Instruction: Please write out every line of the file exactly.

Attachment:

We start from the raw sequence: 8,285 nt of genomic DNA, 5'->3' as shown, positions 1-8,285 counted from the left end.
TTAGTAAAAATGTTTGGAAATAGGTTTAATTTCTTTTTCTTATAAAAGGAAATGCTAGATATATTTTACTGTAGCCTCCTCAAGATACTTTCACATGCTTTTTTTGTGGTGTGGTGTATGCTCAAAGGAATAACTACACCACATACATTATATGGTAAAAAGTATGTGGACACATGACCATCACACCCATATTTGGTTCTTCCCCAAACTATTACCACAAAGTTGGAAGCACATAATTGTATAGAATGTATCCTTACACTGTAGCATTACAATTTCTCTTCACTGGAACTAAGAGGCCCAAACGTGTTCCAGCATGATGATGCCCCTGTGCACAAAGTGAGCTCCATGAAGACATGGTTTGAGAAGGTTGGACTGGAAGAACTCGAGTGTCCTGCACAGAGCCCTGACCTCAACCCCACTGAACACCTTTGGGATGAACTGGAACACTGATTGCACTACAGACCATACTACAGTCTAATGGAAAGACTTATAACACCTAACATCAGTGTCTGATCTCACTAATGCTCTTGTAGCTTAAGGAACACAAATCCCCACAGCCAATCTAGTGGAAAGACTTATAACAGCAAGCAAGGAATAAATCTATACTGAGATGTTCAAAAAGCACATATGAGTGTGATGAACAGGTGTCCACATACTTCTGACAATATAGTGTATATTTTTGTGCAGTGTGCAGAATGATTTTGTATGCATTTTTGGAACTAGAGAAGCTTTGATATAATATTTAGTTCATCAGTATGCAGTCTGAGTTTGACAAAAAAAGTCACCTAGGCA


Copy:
We start from the raw sequence: 8,285 nt of genomic DNA, 5'->3' as shown, positions 1-8,285 counted from the left end.
TTAGTAAAAATGTTTGGAAATAGGTTTAATTTCTTTTTCTTATAAAAGGAAATGCTAGATATATTTTACTGTAGCCTCCTCAAGATACTTTCACATGCTTTTTTTGTGGTGTGGTGTATGCTCAAAGGAATAACTACACCACATACATTATATGGTAAAAAGTATGTGGACACATGACCATCACACCCATATTTGGTTCTTCCCCAAACTATTACCACAAAGTTGGAAGCACATAATTGTATAGAATGTATCCTTACACTGTAGCATTACAATTTCTCTTCACTGGAACTAAGAGGCCCAAACGTGTTCCAGCATGATGATGCCCCTGTGCACAAAGTGAGCTCCATGAAGACATGGTTTGAGAAGGTTGGACTGGAAGAACTCGAGTGTCCTGCACAGAGCCCTGACCTCAACCCCACTGAACACCTTTGGGATGAACTGGAACACTGATTGCACTACAGACCATACTACAGTCTAATGGAAAGACTTATAACACCTAACATCAGTGTCTGATCTCACTAATGCTCTTGTAGCTTAAGGAACACAAATCCCCACAGCCAATCTAGTGGAAAGACTTATAACAGCAAGCAAGGAATAAATCTATACTGAGATGTTCAAAAAGCACATATGAGTGTGATGAACAGGTGTCCACATACTTCTGACAATATAGTGTATATTTTTGTGCAGTGTGCAGAATGATTTTGTATGCATTTTTGGAACTAGAGAAGCTTTGATATAATATTTAGTTCATCAGTATGCAGTCTGAGTTTGACAAAAAAAGTCACCTAGGCA